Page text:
French weekly magazines review 13 December 2015

"Disturbing noises from the ballot box"; "National Front on the gates of power"; "Conservatives begin decisif battle with sworn enemies (the National Front)"; "President Francois Hollande and Prime Minister Manuel Valls at dead end and confused"; "Are you ok, France?" These are the captions you will find in the cover pages of this week’s magazines.


Three of the six main publications regularly reviewed in our program carry full blown photographs of National Front leader Marien Le Pen after her party’s shock performance  in the first round of this week’s regional elections. Her National Front emerged victorious in six of France’s newly merged 13 regions.

L’Express and the New Observer L’Obs dwell on the implications of the dramatic swing to the far right by French voters and the hard choices President Hollande faces to restore a degree of sanity in what Le Canard Enchainé describes as the unknown voter pulling the populist strings before it becomes too late.

He comes from the left and  voted massively for Conservative  Jacques Chirac in the 2002 Presidential elections to "prevent Jean Marie Le Pen from seizing the Elysée", recalls the satirical weekly. For Le Canard, the "unknown voter who spent five full years in deep pain watching Monsieur Chirac implement his right-wing agenda swore never to sacrifice his vote again".

As the weekly observes, after the Socialist party’s appeal for a Republican vote to defeat Marine Le Pen, "he doesn’t sleep any more and spends time in bed hitting the pillow and pulling his hair despite his high sense of duty and history and his understanding of the difference between a Republican and a fascist, as well as the implications his vote can cause to France’s image".

"Let there be no confusion about what the people and decision makers have in the back of their minds when they talk about the National Front", argues Marianne’s boss Jacques Julliard. From his point of view, there aren't 28 percent of fascists in France.

He claims that "contrary to the apocalyptic scenarios painted by the commentators in their headlines and editorials, the day after the December 6 ballot, for the fraction of people who voted for Marine Le Pen, the National Front is perceived a a working class movement , more populist perhaps but clearly more proletarian than the Communist party during its time of splendour" .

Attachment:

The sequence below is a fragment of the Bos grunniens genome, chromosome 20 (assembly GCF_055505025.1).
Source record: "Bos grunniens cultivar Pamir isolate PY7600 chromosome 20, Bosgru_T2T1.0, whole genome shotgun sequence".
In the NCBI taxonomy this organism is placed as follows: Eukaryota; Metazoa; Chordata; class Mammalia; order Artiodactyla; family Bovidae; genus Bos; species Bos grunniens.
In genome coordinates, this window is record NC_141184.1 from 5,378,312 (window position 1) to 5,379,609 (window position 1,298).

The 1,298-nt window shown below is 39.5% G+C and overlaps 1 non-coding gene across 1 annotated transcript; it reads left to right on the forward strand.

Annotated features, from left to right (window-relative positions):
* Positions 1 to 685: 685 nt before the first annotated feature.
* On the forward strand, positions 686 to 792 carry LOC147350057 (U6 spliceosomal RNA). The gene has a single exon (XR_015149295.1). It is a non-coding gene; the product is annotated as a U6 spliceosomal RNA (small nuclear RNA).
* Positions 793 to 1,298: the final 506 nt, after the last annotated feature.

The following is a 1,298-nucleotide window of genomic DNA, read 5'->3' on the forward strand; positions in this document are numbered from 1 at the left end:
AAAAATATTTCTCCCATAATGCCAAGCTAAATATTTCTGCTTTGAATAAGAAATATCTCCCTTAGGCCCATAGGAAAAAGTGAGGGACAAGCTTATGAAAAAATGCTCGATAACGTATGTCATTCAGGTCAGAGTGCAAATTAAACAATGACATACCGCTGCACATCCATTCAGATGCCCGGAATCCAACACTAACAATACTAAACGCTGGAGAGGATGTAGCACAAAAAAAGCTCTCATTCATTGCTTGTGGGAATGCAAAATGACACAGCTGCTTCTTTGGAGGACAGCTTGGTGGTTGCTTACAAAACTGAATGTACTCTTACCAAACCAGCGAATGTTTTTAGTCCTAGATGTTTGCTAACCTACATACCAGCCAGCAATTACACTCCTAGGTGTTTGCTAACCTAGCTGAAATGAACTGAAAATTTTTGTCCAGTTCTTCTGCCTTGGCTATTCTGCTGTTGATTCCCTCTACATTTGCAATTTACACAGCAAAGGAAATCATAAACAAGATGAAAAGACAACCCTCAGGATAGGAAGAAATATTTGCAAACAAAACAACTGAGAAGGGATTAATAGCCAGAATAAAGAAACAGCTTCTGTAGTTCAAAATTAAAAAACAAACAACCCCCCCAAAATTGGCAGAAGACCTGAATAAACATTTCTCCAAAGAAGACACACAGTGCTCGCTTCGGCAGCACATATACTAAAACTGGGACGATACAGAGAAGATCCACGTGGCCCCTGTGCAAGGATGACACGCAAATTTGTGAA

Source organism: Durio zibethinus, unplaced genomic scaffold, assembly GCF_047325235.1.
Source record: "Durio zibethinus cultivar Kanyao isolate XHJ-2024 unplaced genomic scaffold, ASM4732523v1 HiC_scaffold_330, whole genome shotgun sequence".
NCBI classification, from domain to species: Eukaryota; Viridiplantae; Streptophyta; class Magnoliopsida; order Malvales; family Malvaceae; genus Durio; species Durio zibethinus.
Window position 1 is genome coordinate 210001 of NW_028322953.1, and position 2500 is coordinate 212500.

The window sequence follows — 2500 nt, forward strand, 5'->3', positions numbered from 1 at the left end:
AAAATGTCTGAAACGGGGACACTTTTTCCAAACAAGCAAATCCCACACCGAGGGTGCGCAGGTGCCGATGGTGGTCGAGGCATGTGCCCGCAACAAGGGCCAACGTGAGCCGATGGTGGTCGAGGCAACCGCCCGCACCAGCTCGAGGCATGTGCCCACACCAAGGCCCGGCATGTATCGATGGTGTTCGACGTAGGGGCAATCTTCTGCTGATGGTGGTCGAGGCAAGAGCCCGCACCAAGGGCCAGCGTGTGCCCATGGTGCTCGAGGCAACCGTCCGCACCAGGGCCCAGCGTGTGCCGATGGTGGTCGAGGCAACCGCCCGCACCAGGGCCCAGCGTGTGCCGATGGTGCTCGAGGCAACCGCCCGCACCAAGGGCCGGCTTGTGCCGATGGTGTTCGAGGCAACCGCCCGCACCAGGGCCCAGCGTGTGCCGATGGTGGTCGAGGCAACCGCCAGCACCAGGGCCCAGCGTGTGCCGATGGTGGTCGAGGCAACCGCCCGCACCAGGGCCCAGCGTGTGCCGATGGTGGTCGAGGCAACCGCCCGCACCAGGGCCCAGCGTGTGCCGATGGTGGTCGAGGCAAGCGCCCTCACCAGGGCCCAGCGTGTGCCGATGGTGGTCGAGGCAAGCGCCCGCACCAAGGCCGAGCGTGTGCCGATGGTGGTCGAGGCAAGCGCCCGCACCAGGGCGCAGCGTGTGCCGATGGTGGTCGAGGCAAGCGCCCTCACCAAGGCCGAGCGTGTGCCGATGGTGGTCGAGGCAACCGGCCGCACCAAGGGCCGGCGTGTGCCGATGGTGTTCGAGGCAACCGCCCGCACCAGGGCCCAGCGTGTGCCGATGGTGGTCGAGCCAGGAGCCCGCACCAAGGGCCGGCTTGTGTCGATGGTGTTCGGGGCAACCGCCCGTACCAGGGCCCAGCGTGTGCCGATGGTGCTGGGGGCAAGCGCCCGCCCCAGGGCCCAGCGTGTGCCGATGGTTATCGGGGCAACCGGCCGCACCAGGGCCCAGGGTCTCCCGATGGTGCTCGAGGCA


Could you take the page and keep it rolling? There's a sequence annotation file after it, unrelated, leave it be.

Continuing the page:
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"Le Penism was not created in a single day" writes Le Point's Managing editor Franz Olivier Giesbert in this week’s editorial. He says "it didn’t come out of Francois Mitterrand’s hat" either and was not delivered solely by unemployment, the flow of migrants and the increased feeling of insecurity.

According to the Le Point boss, it's "the fruit of a long process and the result of of several causes : the stigma of France’s moral and political decadence, the baby of French fears, cowardice, hypocrisy and conditioned reflexes".

And for L’Express’ editor Christophe Barbier, "the so-called Republican parties have not just lost the election but given two slaps", whatever the outcome of today’s second round ballot. President Hollande "punished for his poor record and for failing to conjure a new Socialism, and opposition leader Nicolas Sarkozy for being unable to incarnate change, present a new face and propose a new enthusiastic project".

"A credible project is indeed what Sarkozy’s Les Republicains party needs" agrees Le Figaro Magazine’s Guillame Roquette . He says that the Socialists have fully understood the profit they can draw from the fight to death pitting the conservative party and the National Front.

That is why they quickly "sacrificed" their party’s officials in the north, the centre and the sunshine French Riviera, in order to boost the chances of victory for the list of centre-right coalition.

More so according to Roquette, Sarkozy’s "neither nor policy" in which he barred Republican candidates from merging with the Socialist against the National Front has not stopped the surge of Marine Le Pen’s party.

He also claims that The National Front prospers on the frailties of the right and the fear of putting its conservative and liberal feet on the floor. Hence warns in the conclusion of his editorial that "the opposition Les Republicains don't have much time left to stand up".

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